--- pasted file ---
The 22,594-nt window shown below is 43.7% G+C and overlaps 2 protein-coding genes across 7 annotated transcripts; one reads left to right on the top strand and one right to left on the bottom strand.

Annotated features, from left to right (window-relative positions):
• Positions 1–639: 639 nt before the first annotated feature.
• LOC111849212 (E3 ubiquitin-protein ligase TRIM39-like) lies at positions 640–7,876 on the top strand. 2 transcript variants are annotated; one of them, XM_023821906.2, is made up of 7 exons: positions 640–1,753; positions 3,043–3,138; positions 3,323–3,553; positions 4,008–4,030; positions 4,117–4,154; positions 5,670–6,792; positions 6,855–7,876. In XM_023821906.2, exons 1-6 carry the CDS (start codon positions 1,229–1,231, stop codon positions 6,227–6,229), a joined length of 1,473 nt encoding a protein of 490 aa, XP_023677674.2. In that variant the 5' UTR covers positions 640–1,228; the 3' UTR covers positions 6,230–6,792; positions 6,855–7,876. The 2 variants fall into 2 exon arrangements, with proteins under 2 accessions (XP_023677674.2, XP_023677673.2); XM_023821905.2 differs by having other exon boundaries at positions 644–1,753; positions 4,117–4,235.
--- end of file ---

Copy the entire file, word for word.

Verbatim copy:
The 22,594-nt window shown below is 43.7% G+C and overlaps 2 protein-coding genes across 7 annotated transcripts; one reads left to right on the top strand and one right to left on the bottom strand.

Annotated features, from left to right (window-relative positions):
• Positions 1–639: 639 nt before the first annotated feature.
• LOC111849212 (E3 ubiquitin-protein ligase TRIM39-like) lies at positions 640–7,876 on the top strand. 2 transcript variants are annotated; one of them, XM_023821906.2, is made up of 7 exons: positions 640–1,753; positions 3,043–3,138; positions 3,323–3,553; positions 4,008–4,030; positions 4,117–4,154; positions 5,670–6,792; positions 6,855–7,876. In XM_023821906.2, exons 1-6 carry the CDS (start codon positions 1,229–1,231, stop codon positions 6,227–6,229), a joined length of 1,473 nt encoding a protein of 490 aa, XP_023677674.2. In that variant the 5' UTR covers positions 640–1,228; the 3' UTR covers positions 6,230–6,792; positions 6,855–7,876. The 2 variants fall into 2 exon arrangements, with proteins under 2 accessions (XP_023677674.2, XP_023677673.2); XM_023821905.2 differs by having other exon boundaries at positions 644–1,753; positions 4,117–4,235.